Altamira oriole





Exists widely in the subtropical lowlands in the coast of the Gulf of Mexico and northern Central America, the Pacific coast and the interior. Can also be found in the far south of Texas and sometimes in the bushes. They eat insects and berries mainly


                  The Altamira Oriole species claims a fairly large range, reaching up to 560,000 square kilometers. Native to El Salvador, Belize, Honduras, Guatemala, Nicaragua, the United States and Mexico, the Altamira Oriole has a global population estimated to be as much as 5 million individual birds. It is not believed that the Altamira Oriole will be in danger of decline in the near future. As a result of global populations, this species of bird has received an evaluation of Least Concern. This evaluation has been lowered from a previous Lower Risk evaluation in 2000.

Altamira Oriole: Largest North American oriole, bright yellow-orange body, black back, mask, bib, and tail. Bill is black. Wings are black with white bar and feather edges. Gray legs and feet. Feeds on caterpillars, insects, fruits, and berries. Swift, strong flight on rapid wing beats.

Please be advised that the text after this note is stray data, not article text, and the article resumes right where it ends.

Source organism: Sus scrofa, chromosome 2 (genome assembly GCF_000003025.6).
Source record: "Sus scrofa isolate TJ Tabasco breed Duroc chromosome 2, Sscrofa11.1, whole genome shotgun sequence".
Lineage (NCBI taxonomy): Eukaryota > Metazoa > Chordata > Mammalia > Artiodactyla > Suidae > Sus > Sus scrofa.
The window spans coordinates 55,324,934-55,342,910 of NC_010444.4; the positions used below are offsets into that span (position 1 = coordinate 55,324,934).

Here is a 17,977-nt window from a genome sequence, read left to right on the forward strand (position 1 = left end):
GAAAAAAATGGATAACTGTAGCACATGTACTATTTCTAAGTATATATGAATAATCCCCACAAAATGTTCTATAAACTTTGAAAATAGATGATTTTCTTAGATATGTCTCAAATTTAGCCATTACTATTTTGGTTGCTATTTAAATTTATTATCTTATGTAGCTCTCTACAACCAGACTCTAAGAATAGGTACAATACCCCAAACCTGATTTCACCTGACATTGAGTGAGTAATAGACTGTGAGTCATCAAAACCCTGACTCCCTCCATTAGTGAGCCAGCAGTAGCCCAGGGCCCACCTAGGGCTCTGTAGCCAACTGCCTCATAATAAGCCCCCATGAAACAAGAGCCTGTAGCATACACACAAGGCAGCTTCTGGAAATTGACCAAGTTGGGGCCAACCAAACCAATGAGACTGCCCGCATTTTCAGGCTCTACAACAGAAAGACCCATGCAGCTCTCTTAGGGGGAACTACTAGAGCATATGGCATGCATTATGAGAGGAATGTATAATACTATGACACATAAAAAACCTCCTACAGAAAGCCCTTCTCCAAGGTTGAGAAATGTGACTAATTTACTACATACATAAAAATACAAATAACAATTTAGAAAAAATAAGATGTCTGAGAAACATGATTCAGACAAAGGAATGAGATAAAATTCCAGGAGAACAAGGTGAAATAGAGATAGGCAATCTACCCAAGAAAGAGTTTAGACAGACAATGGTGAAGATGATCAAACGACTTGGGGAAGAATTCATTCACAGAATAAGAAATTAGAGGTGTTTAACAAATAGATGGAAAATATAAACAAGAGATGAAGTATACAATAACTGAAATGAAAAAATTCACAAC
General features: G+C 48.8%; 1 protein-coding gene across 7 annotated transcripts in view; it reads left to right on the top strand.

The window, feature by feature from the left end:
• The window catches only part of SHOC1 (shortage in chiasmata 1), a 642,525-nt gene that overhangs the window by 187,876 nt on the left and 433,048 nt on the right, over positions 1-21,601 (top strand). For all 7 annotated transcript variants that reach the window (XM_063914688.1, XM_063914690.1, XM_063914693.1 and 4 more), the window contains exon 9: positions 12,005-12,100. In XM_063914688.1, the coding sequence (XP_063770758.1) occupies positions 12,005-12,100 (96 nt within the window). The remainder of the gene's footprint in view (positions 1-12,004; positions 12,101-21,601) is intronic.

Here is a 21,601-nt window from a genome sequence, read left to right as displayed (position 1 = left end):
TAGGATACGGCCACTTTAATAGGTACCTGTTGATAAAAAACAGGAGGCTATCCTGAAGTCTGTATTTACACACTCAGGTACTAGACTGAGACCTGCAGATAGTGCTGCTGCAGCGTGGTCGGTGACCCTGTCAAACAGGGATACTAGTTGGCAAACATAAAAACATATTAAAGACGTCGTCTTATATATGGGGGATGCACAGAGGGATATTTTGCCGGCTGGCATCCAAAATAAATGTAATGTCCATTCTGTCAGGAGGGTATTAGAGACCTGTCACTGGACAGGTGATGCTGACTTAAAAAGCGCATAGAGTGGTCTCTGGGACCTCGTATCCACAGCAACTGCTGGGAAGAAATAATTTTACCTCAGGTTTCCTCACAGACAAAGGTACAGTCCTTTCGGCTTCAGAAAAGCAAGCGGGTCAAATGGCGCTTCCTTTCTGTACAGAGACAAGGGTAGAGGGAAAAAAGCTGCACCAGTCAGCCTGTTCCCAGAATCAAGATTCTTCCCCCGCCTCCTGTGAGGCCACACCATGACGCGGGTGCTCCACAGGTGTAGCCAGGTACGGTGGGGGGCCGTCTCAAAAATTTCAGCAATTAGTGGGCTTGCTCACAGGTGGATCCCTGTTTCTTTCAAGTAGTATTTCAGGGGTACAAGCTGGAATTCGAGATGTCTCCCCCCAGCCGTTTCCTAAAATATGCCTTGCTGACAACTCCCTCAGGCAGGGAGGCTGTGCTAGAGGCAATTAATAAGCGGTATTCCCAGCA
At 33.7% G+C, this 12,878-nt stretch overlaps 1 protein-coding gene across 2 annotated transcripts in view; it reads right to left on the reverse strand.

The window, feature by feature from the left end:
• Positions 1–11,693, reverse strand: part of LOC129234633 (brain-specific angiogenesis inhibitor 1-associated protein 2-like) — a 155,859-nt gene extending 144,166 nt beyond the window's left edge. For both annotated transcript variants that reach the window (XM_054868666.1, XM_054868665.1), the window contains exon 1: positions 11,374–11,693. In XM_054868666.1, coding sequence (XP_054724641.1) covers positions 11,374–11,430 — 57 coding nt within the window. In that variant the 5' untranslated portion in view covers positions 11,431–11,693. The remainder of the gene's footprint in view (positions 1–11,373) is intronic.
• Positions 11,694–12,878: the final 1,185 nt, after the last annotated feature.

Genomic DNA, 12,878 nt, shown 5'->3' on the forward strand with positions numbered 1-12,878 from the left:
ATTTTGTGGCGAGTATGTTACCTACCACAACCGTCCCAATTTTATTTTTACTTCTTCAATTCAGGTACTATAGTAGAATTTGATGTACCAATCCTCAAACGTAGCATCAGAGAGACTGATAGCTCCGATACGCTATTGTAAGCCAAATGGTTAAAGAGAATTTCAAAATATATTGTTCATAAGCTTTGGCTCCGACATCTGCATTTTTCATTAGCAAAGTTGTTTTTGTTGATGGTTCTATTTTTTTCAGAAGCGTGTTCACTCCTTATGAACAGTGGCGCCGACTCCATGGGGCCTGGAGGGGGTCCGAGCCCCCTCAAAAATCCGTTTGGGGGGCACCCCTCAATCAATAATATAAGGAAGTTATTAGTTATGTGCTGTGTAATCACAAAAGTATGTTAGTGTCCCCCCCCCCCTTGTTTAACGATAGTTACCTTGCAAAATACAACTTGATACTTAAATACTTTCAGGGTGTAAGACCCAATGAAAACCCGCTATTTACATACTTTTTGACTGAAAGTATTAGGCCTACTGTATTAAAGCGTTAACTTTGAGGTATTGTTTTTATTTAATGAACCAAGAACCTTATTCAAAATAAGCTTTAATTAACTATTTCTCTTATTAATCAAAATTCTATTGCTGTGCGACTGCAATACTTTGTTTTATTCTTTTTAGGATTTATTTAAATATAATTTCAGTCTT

Altamira orioles are seasonally monogamous and may be for life. They are almost always seen in pairs.
    Their singing is described as being "a loud, musical, but hesitant series of whistles, reminiscent of an inexperienced human whistler."
    They seem to prefer the northwest quadrants of trees, as 9 out of 10 nests observed have been built in that part of a tree's canopy.
    A group of orioles are collectively known as a "pitch" and a "split" of orioles.


Altamira Oriole: Native of Mexico; has small range in the southern tip of Texas. Preferred habitats include riparian woodlands, open woodlands, arid scrub, and mesquite in the lower Rio Grande Valley of southeastern Texas.